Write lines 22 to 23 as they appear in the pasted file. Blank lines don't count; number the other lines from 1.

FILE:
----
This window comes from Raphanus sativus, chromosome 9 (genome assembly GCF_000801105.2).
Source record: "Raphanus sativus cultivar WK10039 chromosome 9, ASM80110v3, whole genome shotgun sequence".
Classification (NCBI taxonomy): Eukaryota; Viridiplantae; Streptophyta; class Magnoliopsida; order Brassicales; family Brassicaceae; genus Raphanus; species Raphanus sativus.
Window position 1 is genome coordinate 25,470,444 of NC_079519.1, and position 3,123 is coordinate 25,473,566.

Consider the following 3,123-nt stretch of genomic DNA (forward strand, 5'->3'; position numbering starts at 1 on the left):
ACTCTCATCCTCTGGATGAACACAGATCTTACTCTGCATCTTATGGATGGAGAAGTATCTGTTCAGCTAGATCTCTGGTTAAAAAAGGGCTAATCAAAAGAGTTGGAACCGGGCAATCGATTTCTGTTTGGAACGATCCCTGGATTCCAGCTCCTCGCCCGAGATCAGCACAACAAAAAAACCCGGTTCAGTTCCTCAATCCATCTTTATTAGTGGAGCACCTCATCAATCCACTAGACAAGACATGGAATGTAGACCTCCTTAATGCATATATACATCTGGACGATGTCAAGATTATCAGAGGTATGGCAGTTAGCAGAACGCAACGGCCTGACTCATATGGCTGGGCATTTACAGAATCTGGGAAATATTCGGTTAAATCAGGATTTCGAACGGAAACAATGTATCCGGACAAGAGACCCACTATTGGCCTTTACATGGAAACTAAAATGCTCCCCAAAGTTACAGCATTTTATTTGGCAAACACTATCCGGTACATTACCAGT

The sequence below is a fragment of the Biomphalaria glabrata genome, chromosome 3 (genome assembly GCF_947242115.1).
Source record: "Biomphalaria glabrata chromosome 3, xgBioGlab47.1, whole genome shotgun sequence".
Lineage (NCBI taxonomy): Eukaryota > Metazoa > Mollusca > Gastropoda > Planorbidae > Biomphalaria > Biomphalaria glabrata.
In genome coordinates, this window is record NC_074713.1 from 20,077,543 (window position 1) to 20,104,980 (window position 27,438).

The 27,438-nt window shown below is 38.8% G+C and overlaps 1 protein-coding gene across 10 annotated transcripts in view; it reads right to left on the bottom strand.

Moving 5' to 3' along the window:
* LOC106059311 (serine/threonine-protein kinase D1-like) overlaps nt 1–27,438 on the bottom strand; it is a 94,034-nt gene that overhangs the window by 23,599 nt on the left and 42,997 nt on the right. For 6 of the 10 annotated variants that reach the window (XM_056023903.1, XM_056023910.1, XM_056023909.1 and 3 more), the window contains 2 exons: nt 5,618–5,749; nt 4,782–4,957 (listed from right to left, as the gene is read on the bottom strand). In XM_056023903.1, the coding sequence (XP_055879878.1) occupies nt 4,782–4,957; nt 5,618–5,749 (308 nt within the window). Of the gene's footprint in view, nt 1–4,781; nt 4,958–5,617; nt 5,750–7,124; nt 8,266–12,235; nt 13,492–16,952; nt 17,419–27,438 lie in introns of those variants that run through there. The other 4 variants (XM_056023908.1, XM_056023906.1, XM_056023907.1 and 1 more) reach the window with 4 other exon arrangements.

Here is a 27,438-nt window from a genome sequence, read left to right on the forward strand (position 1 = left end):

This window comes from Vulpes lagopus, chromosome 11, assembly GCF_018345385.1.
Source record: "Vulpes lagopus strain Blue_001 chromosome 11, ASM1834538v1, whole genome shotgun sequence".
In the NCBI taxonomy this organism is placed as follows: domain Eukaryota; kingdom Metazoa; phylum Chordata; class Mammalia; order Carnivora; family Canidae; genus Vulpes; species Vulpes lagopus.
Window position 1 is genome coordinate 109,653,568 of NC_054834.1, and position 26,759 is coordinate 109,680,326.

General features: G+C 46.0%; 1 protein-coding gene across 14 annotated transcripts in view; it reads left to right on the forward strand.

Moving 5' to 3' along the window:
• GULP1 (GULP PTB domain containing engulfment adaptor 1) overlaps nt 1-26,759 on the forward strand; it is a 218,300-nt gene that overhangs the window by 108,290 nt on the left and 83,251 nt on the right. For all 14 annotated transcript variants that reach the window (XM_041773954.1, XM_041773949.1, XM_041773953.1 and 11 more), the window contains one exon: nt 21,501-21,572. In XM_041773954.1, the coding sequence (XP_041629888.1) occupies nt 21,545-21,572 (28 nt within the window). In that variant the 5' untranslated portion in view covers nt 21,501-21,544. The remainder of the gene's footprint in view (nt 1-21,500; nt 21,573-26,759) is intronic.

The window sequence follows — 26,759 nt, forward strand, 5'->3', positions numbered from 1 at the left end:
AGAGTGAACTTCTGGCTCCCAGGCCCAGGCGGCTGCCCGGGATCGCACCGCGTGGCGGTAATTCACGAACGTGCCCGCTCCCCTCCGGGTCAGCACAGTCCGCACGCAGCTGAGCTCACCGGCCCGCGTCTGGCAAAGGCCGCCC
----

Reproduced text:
The window sequence follows — 26,759 nt, forward strand, 5'->3', positions numbered from 1 at the left end:
AGAGTGAACTTCTGGCTCCCAGGCCCAGGCGGCTGCCCGGGATCGCACCGCGTGGCGGTAATTCACGAACGTGCCCGCTCCCCTCCGGGTCAGCACAGTCCGCACGCAGCTGAGCTCACCGGCCCGCGTCTGGCAAAGGCCGCCC